Yemelyan Pugachev stumbles, falling forward with no means to catch himself, his arms tied securely behind his back. Around him, soldiers laugh and jeer, dragging him up roughly by the ropes. He squares his shoulders and stumbles up, straightening his back. They will not have the satisfaction of seeing him break. Whatever it is they do to him, he will meet death the same way he met life, with his head held high and without compromise. Another yank on the ropes, this time hard enough to pull him down backwards. He feels the lurch in his stomach, instinctively tries to stretch out his hands to catch himself, but the ropes are tight and he has nowhere to go. But his head does not, as expected, hit the hard cobblestones. Instead, it is cushioned by soft, thick fur. Yemelyan smiles. Laughs almost uncontrollably as he is pulled back to his feet and shoved forward once more. Vaguely he hears the soldiers speak, cut off phrases as they drag him along:
He’s gone insane–
What do you mean ‘gone insane’, like he was ever different.
He pays them no mind. He remembers, suddenly, one of the girls from camp asking one morning as he shrugged on his clothes, why he always wears this particular fur. Why he has it sown into the trim of any new garment in his possession, why he won’t just use some new furs that come in every other day... He didn’t answer her then, and he doesn’t know the answer now. Why does he always wear it? Why? Why, because of Nicolai, of course. But why the young man matters so much to him, he couldn’t say. He is glad for his decision now though. While Nicolai nor his coat can save him from his fate, it is good to be with a friend, at the end. To know that you carry a part of them with you.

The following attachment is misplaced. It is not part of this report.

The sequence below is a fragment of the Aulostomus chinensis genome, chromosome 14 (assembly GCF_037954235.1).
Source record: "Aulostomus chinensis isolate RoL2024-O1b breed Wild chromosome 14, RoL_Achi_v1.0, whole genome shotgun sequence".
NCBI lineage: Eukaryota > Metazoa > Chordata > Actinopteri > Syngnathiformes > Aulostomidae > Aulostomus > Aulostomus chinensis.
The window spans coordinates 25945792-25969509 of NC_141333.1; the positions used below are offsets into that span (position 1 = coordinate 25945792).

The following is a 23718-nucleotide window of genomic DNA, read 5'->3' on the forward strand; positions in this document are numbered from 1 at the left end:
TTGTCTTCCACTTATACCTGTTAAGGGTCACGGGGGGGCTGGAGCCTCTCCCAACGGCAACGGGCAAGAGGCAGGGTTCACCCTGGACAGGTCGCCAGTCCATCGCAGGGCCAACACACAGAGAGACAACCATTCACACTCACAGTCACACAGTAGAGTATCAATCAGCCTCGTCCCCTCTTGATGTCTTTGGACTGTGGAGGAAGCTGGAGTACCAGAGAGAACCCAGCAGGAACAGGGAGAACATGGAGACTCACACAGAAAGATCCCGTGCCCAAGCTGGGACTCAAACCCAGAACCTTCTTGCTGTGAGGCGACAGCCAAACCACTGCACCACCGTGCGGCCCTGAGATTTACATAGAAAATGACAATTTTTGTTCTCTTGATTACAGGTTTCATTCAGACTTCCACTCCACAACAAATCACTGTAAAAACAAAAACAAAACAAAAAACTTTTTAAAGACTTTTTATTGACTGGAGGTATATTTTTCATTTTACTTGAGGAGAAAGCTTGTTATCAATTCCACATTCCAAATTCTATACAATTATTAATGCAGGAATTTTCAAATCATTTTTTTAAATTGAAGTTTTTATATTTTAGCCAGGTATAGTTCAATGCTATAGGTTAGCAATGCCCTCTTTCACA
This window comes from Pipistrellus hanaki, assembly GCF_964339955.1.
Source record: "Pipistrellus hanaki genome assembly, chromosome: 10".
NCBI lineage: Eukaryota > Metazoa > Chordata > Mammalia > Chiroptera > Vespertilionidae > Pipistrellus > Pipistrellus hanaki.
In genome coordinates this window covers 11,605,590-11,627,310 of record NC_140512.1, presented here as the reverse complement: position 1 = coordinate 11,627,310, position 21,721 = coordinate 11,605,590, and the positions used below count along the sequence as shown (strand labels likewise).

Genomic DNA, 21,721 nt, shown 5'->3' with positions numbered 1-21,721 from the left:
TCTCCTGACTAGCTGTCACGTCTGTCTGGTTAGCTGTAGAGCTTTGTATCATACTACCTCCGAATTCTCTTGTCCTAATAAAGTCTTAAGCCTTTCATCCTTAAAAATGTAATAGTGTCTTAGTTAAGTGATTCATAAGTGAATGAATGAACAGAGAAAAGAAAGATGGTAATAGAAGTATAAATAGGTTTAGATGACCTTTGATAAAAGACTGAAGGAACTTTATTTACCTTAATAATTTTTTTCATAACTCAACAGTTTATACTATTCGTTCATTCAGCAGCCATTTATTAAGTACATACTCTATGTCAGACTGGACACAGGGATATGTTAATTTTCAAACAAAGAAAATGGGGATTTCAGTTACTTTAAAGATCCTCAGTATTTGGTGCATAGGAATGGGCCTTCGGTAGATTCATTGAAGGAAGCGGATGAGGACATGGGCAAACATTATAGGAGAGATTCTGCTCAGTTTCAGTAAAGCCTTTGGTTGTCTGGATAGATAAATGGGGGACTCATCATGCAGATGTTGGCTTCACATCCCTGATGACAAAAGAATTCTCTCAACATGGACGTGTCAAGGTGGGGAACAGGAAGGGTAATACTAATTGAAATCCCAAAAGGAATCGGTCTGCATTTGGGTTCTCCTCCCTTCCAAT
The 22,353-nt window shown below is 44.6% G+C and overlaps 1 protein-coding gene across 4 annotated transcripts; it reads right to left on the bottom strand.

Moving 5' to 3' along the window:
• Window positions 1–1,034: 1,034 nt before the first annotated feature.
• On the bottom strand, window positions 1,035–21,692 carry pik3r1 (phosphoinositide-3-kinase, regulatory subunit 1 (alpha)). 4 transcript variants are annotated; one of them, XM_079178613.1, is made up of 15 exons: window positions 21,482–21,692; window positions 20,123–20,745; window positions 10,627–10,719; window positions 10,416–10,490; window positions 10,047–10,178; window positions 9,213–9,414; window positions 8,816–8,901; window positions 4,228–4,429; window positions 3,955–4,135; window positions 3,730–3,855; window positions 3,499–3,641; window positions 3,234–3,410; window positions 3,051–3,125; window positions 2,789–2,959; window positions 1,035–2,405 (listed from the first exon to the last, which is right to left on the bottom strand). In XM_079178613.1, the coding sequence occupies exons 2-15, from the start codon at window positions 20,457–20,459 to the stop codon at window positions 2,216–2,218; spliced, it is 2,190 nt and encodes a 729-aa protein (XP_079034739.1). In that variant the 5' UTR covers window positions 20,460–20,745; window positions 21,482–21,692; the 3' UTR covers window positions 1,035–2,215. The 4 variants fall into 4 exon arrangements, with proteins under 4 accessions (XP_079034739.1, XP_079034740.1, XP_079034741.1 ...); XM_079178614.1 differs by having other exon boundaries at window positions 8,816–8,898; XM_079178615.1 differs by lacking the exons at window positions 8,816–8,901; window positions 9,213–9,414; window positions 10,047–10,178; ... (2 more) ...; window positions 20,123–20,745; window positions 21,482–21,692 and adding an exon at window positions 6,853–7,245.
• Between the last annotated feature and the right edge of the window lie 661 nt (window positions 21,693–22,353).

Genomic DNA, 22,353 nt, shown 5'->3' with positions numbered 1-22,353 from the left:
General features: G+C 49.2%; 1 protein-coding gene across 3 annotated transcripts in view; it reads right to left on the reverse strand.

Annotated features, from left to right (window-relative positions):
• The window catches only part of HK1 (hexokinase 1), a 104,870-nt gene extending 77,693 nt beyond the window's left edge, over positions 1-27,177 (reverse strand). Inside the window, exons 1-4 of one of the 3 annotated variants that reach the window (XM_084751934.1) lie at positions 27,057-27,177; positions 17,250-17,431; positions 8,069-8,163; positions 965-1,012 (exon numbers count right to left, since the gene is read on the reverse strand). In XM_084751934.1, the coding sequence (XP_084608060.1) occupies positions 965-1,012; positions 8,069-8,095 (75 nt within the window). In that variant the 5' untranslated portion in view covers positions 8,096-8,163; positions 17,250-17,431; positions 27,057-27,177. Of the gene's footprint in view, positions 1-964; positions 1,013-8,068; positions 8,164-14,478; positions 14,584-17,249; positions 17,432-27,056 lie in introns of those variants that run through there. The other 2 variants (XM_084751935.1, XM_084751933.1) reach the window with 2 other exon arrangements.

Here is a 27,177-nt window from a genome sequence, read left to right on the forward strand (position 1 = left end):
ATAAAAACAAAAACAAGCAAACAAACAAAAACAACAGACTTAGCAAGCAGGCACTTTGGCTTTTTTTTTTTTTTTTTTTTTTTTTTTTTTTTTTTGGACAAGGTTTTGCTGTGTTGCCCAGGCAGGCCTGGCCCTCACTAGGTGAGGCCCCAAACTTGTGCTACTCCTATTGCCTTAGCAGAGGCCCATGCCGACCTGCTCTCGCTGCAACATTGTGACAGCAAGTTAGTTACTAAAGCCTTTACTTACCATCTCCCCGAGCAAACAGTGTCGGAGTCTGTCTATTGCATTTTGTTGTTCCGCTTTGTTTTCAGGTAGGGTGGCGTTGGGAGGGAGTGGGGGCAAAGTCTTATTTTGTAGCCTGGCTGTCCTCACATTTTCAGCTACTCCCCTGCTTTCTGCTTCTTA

And then, as though summoned by a very thought, Nicolai is there. Yemelyan would recognise him anywhere, but dressed in white as he is in this angry dark crowd, the only person on whose face one can read grief instead of anger– well, there just is no way it could be anyone else. He laughs again, kinder, this time, tries to turn to his friend. To this man with whom his fate has been irrevocably linked on the day Nicolai had given him that coat. He sees a tear roll down Nicolai’s cheek, and the crack he has had in his heart since the first time they parted ways splinters into pieces. It’s alright, he wants to say. It’s alright my friend, my Nicolai. It was always going to end like this. Your warmth may have saved me once, years ago, but now it can only bear witness. But he only laughs again.
It’s time now. Time to meet death with his head held high, and a friend at his back.